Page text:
What Would Don Draper Do?

The thing I am most excited about at the moment is that one of my all-time favorite shows, Mad Men, just premiered its fourth season. As we all know, I have been lamenting the lack of any TV worth watching during the summer, so this comes as a welcome relief. Actually, I did discover one other show this summer in desperation — BBC’s Robin Hood. The first two seasons were excellent, and then one of the key characters died. So I’m done with it now, but there is a third season. All three are available on Netflix’s Watch Instantly. I recommend checking it out if you’re bored and in need of new TV like me.

Mad Men is ridiculously awesome. For those of you who may not have seen it, it’s a drama on AMC about an advertising agency in Manhattan during the early 1960s. That’s a very basic description that tells you almost nothing about why the show is so great. As a literature aficionado and aspiring writer of some kind, I’m attracted to film and television that is so well-written it would read like a great novel even if there were no pictures to accompany it. Like great literature, Mad Men’s characters are fascinating and well-developed, and the plot contains a lot of cultural subtext. The writer, Matthew Weiner, is notorious for his attention to detail and spares no expense at furnishing the set with authentic vintage furniture, decor, clothing, you name it. You can be sure that if you are watching Mad Men and you see a secretary using a typewriter, it is the same EXACT vintage model of typewriter that a secretary in 1963 would have been using.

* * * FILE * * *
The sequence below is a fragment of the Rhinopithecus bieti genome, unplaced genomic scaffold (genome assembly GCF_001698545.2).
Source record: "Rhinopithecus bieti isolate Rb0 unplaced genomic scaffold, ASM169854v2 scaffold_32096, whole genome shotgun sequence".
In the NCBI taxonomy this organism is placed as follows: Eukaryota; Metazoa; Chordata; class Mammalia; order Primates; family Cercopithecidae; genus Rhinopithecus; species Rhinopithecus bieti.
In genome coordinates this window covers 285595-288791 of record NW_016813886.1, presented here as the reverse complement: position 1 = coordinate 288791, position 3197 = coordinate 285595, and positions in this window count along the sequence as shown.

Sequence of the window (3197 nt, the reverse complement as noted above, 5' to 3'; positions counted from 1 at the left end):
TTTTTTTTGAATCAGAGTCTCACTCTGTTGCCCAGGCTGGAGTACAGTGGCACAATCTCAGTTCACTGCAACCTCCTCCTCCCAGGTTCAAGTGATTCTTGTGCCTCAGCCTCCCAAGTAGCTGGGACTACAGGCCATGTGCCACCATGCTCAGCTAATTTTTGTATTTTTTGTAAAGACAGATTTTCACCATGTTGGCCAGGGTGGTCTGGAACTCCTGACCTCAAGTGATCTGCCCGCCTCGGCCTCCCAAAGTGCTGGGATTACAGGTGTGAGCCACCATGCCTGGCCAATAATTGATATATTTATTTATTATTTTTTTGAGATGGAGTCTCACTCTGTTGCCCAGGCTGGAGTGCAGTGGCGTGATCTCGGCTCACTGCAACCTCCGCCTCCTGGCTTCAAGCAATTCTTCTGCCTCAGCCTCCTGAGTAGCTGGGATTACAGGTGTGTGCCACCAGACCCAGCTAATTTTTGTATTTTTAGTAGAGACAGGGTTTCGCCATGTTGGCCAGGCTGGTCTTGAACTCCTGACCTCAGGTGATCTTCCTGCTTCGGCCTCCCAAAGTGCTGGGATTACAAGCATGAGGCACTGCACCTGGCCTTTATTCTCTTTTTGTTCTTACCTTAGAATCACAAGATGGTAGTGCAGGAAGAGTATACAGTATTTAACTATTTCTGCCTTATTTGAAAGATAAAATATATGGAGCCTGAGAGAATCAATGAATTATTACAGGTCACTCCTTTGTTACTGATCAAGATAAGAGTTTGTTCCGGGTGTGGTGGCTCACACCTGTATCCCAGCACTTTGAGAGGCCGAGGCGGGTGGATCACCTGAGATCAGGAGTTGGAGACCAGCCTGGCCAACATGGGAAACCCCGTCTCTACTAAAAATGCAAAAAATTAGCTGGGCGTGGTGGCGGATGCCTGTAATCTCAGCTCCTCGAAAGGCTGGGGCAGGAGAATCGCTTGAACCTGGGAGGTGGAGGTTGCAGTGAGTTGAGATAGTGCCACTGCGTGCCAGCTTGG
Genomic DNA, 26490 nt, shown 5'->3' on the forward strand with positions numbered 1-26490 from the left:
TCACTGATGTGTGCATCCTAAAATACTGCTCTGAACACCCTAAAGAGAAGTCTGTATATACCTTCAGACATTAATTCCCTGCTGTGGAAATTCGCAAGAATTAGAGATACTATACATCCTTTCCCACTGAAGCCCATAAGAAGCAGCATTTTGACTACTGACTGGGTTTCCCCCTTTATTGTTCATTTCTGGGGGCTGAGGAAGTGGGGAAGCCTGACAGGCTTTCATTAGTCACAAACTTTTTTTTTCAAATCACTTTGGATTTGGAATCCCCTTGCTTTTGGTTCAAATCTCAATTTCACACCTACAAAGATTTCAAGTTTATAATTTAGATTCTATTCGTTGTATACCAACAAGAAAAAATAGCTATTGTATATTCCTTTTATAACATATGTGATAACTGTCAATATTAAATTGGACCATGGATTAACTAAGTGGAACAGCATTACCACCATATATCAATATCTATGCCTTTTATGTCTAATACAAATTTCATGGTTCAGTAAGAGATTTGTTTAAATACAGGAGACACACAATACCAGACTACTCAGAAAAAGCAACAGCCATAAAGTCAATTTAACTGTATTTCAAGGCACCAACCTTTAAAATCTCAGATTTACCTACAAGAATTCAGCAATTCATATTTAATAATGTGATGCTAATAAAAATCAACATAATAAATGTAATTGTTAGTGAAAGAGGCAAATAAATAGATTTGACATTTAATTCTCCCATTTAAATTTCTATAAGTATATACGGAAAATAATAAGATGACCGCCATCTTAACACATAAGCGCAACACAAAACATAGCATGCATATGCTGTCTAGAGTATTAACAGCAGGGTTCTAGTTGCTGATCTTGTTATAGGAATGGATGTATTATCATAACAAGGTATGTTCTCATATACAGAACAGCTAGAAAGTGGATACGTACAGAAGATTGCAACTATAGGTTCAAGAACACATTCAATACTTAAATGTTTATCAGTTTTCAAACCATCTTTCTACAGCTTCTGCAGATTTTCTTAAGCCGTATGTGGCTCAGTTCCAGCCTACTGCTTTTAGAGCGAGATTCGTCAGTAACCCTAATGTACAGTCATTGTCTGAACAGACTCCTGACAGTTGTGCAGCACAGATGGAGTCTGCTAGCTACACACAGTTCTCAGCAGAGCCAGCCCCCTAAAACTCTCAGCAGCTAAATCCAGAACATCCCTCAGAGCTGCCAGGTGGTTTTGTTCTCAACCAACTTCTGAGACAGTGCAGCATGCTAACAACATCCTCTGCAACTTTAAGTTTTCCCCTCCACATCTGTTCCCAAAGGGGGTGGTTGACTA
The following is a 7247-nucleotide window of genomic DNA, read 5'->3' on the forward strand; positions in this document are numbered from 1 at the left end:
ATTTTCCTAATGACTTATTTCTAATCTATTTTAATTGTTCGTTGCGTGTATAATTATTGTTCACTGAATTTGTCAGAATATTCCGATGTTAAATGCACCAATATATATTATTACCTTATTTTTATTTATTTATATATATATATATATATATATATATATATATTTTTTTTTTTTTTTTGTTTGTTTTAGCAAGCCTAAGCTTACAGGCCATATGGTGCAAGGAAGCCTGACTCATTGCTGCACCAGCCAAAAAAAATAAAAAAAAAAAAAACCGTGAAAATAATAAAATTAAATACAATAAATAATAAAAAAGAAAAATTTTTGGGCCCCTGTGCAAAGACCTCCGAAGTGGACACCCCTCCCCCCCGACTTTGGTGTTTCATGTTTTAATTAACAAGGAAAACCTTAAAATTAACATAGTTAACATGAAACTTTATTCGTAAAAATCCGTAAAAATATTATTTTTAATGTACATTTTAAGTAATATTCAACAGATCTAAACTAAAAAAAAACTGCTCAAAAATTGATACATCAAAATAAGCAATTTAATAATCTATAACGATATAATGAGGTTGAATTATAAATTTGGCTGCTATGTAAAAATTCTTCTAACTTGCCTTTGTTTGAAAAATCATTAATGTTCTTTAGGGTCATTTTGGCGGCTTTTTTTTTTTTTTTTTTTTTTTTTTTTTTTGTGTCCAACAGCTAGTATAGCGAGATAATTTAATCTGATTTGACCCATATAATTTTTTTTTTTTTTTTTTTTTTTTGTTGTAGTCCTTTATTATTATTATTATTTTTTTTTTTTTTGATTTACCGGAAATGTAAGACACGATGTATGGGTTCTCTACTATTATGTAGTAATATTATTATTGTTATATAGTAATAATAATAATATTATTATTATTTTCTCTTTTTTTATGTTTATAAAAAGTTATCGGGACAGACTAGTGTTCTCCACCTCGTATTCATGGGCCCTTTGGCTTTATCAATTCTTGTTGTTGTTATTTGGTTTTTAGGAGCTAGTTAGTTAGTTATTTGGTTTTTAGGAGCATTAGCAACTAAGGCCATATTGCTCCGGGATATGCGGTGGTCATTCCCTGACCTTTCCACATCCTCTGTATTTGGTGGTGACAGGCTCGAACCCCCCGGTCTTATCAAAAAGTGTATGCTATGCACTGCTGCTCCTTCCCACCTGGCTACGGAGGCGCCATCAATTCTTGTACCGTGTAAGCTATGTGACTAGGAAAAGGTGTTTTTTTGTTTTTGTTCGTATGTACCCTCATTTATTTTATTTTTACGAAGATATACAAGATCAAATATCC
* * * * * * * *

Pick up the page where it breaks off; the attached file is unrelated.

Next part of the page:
Another thing I think draws people to Mad Men is a fascination of how different the time period was socially from today, even though it was not that long ago in the grand scheme of things. It’s pretty fascinating to see a depiction of how real life problems may have been handled (or swept under the rug), instead of the usual idyllic, rosy portrait of the era we are normally fed. Not a single character on that show is perfect, and their flaws are reflective of their environments, circumstances, upbringings, and so on — just like real people.

This is a good recent interview with Matthew Weiner on NPR’s Fresh Air with Terry Gross. Or you can download the podcast for free on iTunes.

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1 Comment

  1. david michel said,

    August 23, 2010 at 2:14 pm

    people are stupid


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